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Climate Action is Needed Whether Exxon Likes it or Not.

Annie LeonardMay Boeve

Last week, we were among a handful of organizations who received a letter signed by 13 members of Congress claiming that we may be violating Exxon’s right to free speech. They’re requesting that we divulge any communication we may have had with state officials and many private organizations with regard to looking into what Exxon knew about climate change and when. At face value this request is a threat to constitutional rights. The signers of the letter clearly want to send a message that advocacy organizations and others should only pursue their rights to petition the government, exercise free speech and enjoy freedom of association at their own peril. In short, it’s a blatant attempt to use governmental power to find and deter anyone that shares our values and wants to join us in our efforts.

This all comes as Exxon’s shareholders gather in Dallas, Texas today for their annual meeting, presenting us with a perfect opportunity to spotlight the company’s deception and hold them accountable in the public eye. And in the coming months, there will be many more efforts, including urging more Attorneys General to launch investigations in their own states, and continuing to build the political power of the growing, diverse climate movement, so that we can achieve the successes at the local, national, and international level that are so desperately needed.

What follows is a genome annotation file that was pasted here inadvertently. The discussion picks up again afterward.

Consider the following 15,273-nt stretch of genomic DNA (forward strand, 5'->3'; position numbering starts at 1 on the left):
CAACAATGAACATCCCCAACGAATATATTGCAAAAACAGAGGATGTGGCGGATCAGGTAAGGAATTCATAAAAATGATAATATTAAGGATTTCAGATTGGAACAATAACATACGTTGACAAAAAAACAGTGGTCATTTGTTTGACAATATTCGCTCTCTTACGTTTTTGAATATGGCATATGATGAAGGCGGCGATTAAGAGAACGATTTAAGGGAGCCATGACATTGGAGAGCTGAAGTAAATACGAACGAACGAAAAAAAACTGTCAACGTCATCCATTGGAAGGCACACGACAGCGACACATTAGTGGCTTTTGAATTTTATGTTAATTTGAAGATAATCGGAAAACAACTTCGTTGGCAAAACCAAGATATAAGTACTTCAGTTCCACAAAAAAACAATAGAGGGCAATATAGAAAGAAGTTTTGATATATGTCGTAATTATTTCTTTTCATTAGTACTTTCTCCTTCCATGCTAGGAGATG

As Gandhi’s famous saying goes, first they ignore you, then they laugh at you, then they fight you, then you win. It is a pitched battle, but one whose time has come. The decades-long attempt by Exxon to deceive the public around the existence of climate change has now entered the fight stage, and it’s about time, since we certainly need to start winning, and soon.

"The decades-long attempt by Exxon to deceive the public around the existence of climate change has now entered the fight stage, and it’s about time, since we certainly need to start winning, and soon."

Record-breaking temperatures, extreme weather events, and the increasing criminalization of activists fighting extraction, are all signs of the growing seriousness of climate change. On top of that, the power of corporations over our government and democracy is at its most pronounced in history. Inequality has reached its highest levels, also spurred on by the lack of government oversight on companies like Exxon. And many communities have been living with the pollution, local control, toxins, and environmental racism that the fossil fuel industry is known for.

Here’s how this all got started: Six months ago we learned from Pulitzer-prize winning reporters that Exxon knew everything there was to know about climate change in the 1970s. Instead of warning the rest of us or changing their business model, they poured their resources into climate-proofing their new drilling rigs for sea level rise and bankrolled almost a half century of climate denial.